Gunman shot dead by police to be identified

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The Independent Online

A man shot dead by armed police in a suspected "suicide by cop" will be identified today.

Witnesses to his death said the man pointed assault rifle-type weapons at children as he wandered through streets near his home.

One woman said he shouted: "Shoot me, shoot me" when he was finally confronted by armed officers in Honeysuckle Close, Harold Hill, near Romford, Essex, on Wednesday.

Minutes earlier, the man had attacked his girlfriend after she said she was leaving him for another man, witnesses said.

Yesterday, the three armed officers gave their first accounts of the shooting at Leman Street police station, east London.

Sources close to the inquiry said they followed new procedures banning them from writing up their notes together.

The shooting took place just six days after police chiefs said there was no need for individuals to confer in the aftermath of high-profile incidents.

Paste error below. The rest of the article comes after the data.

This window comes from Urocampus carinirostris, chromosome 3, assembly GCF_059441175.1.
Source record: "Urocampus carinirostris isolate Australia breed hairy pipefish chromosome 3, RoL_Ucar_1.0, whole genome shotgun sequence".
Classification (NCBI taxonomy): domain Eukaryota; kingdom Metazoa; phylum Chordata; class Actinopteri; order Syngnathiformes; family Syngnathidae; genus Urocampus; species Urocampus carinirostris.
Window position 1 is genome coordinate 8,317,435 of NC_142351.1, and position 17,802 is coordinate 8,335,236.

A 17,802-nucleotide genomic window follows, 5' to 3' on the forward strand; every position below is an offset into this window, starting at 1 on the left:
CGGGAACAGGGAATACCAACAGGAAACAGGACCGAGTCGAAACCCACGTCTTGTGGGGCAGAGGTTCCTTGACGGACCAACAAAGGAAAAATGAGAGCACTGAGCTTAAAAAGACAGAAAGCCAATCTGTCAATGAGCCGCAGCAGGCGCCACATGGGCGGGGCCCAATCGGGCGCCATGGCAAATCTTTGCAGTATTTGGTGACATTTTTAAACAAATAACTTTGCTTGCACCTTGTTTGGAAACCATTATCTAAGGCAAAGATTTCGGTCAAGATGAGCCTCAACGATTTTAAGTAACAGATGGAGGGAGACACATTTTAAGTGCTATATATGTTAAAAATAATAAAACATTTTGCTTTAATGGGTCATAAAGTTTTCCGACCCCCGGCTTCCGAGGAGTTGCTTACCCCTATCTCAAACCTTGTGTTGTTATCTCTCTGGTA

The controversial practice was thrust into the spotlight after the deaths of Jean Charles de Menezes in Stockwell and Mark Saunders at his Chelsea home.

The dead man, aged 40 and named locally as Andy, will be formally identified later today.

Police recovered three weapons, believed to include a pistol and two larger guns, from the scene and the weapons are currently undergoing forensic tests.

Officers were called after neighbours dialled 999 to report the man attacked his girlfriend and was wandering around with a gun.

Retired nurse Ellen Hampshire, 67, said police told her husband the gunman shouted at them before the fatal shots were fired.

She said: "They were after this man who was waving his gun around and saying, 'Shoot me, shoot me'.

"Then I heard he had shot his girlfriend. He was shot on the green. The helicopter came down and landed there. I saw police running down the side of the houses."

A 63-year-old resident of nearby Myrtle Road said a neighbour of the couple was told the woman had met someone else.

She said: "He was telling police he didn't want to live without her, that this was how much he loved her."

Yesterday, the IPCC appealed for witnesses to come forward to help with its investigation.

Deborah Glass, IPCC deputy chairwoman, said: "There were clearly many witnesses to this incident.

"Although our investigators are talking to many people, we would ask anybody who has not already been in contact with the IPCC, but who saw any part of what happened in Honeysuckle Close yesterday, to get in touch."